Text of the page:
Radhika Arora (India), Felipe Rojas Lopez (Chile), Leen Jille (The Netherlands) & Sushma Krishna (India): Students MPH 2013-14, Institute of Tropical Medicine Antwerp

Radhika Felipe ROJAS LOPEZ Leen Dr. Sushma

“The general practitioner is a licensed medical graduate who gives personal, primary and continuing care to individuals, families, and a practice population, irrespective of age, sex and illness. It is the synthesis of these functions which is unique. He will attend his patients in his consulting room and in their homes and sometimes in a clinic or hospital… He will include and integrate physical, psychological and social factors in his consideration about health and illness.” Leeuwenhorst definition, 1974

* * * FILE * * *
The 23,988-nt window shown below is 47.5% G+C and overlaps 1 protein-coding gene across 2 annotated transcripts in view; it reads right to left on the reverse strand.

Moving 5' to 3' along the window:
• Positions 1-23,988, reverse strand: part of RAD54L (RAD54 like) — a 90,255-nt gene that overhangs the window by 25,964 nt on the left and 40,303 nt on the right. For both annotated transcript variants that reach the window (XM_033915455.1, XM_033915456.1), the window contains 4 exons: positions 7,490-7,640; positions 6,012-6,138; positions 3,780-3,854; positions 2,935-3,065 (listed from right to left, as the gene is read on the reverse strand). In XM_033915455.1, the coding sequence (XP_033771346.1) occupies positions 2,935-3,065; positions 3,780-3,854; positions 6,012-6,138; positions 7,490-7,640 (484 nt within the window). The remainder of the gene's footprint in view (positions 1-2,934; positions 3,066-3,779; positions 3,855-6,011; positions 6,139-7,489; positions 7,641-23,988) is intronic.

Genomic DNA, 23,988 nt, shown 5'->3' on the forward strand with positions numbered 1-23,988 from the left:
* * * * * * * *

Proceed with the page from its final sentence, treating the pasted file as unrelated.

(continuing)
Recently, a group of international public health students at the Institute of Tropical Medicine in Antwerp had the opportunity to observe the provision of primary health services in Belgium. As part of this group, we the authors of this post were impressed by the role that the general practitioner (GP) held within the local health system here. We noticed GPs had time to spend with their patients; often, they knew about the social background of their long-standing patients. GPs provided home-visits to the elderly and others without the capacity to travel to a health centre, impressed by the patient centeredness of care that this system of primary health care encouraged. However, it also pushed us to reflect upon the significance of GPs as providers of primary care in our home countries and in the health systems in countries such as India, Chile and Mozambique, where we had worked.